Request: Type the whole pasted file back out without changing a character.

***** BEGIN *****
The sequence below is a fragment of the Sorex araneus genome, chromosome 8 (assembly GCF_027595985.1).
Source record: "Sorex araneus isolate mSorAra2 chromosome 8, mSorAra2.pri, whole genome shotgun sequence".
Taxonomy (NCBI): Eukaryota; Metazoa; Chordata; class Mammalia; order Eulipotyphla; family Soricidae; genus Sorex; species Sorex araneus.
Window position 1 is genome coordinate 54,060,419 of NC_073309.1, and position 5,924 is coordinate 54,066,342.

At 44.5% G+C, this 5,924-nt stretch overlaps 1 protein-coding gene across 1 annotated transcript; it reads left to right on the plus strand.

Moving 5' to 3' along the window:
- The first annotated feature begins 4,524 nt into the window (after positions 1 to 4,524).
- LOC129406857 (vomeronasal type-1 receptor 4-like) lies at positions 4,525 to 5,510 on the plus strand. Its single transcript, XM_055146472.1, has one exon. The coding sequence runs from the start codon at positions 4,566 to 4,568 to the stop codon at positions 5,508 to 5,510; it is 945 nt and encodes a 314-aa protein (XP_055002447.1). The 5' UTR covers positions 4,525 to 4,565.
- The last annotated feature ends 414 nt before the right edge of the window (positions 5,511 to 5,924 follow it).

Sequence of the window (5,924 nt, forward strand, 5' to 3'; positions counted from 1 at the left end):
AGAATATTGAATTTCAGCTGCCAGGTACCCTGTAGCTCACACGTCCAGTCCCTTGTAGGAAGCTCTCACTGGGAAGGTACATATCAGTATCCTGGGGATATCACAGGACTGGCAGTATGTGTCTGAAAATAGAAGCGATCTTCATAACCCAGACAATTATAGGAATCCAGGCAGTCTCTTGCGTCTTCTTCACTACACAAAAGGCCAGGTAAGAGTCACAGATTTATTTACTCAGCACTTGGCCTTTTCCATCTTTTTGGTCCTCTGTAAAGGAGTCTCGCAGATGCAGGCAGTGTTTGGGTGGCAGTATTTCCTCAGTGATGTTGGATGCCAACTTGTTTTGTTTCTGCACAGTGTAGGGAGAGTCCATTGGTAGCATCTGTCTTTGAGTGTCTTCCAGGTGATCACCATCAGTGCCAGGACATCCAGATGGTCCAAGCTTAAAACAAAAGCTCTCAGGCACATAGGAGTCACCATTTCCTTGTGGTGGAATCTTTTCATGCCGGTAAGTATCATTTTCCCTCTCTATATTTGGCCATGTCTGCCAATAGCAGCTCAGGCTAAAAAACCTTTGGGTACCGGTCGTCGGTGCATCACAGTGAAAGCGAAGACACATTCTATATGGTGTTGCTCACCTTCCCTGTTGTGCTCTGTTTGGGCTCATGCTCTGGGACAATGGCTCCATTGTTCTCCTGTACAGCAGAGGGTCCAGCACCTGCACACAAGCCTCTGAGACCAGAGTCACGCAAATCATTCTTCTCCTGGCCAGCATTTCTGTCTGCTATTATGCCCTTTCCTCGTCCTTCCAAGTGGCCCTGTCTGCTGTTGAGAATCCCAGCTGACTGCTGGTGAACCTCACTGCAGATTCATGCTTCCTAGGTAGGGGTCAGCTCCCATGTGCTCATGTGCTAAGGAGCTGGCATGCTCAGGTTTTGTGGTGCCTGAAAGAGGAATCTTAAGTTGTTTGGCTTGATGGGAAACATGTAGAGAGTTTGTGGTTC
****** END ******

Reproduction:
The sequence below is a fragment of the Sorex araneus genome, chromosome 8 (assembly GCF_027595985.1).
Source record: "Sorex araneus isolate mSorAra2 chromosome 8, mSorAra2.pri, whole genome shotgun sequence".
Taxonomy (NCBI): Eukaryota; Metazoa; Chordata; class Mammalia; order Eulipotyphla; family Soricidae; genus Sorex; species Sorex araneus.
Window position 1 is genome coordinate 54,060,419 of NC_073309.1, and position 5,924 is coordinate 54,066,342.

At 44.5% G+C, this 5,924-nt stretch overlaps 1 protein-coding gene across 1 annotated transcript; it reads left to right on the plus strand.

Moving 5' to 3' along the window:
- The first annotated feature begins 4,524 nt into the window (after positions 1 to 4,524).
- LOC129406857 (vomeronasal type-1 receptor 4-like) lies at positions 4,525 to 5,510 on the plus strand. Its single transcript, XM_055146472.1, has one exon. The coding sequence runs from the start codon at positions 4,566 to 4,568 to the stop codon at positions 5,508 to 5,510; it is 945 nt and encodes a 314-aa protein (XP_055002447.1). The 5' UTR covers positions 4,525 to 4,565.
- The last annotated feature ends 414 nt before the right edge of the window (positions 5,511 to 5,924 follow it).

Sequence of the window (5,924 nt, forward strand, 5' to 3'; positions counted from 1 at the left end):
AGAATATTGAATTTCAGCTGCCAGGTACCCTGTAGCTCACACGTCCAGTCCCTTGTAGGAAGCTCTCACTGGGAAGGTACATATCAGTATCCTGGGGATATCACAGGACTGGCAGTATGTGTCTGAAAATAGAAGCGATCTTCATAACCCAGACAATTATAGGAATCCAGGCAGTCTCTTGCGTCTTCTTCACTACACAAAAGGCCAGGTAAGAGTCACAGATTTATTTACTCAGCACTTGGCCTTTTCCATCTTTTTGGTCCTCTGTAAAGGAGTCTCGCAGATGCAGGCAGTGTTTGGGTGGCAGTATTTCCTCAGTGATGTTGGATGCCAACTTGTTTTGTTTCTGCACAGTGTAGGGAGAGTCCATTGGTAGCATCTGTCTTTGAGTGTCTTCCAGGTGATCACCATCAGTGCCAGGACATCCAGATGGTCCAAGCTTAAAACAAAAGCTCTCAGGCACATAGGAGTCACCATTTCCTTGTGGTGGAATCTTTTCATGCCGGTAAGTATCATTTTCCCTCTCTATATTTGGCCATGTCTGCCAATAGCAGCTCAGGCTAAAAAACCTTTGGGTACCGGTCGTCGGTGCATCACAGTGAAAGCGAAGACACATTCTATATGGTGTTGCTCACCTTCCCTGTTGTGCTCTGTTTGGGCTCATGCTCTGGGACAATGGCTCCATTGTTCTCCTGTACAGCAGAGGGTCCAGCACCTGCACACAAGCCTCTGAGACCAGAGTCACGCAAATCATTCTTCTCCTGGCCAGCATTTCTGTCTGCTATTATGCCCTTTCCTCGTCCTTCCAAGTGGCCCTGTCTGCTGTTGAGAATCCCAGCTGACTGCTGGTGAACCTCACTGCAGATTCATGCTTCCTAGGTAGGGGTCAGCTCCCATGTGCTCATGTGCTAAGGAGCTGGCATGCTCAGGTTTTGTGGTGCCTGAAAGAGGAATCTTAAGTTGTTTGGCTTGATGGGAAACATGTAGAGAGTTTGTGGTTC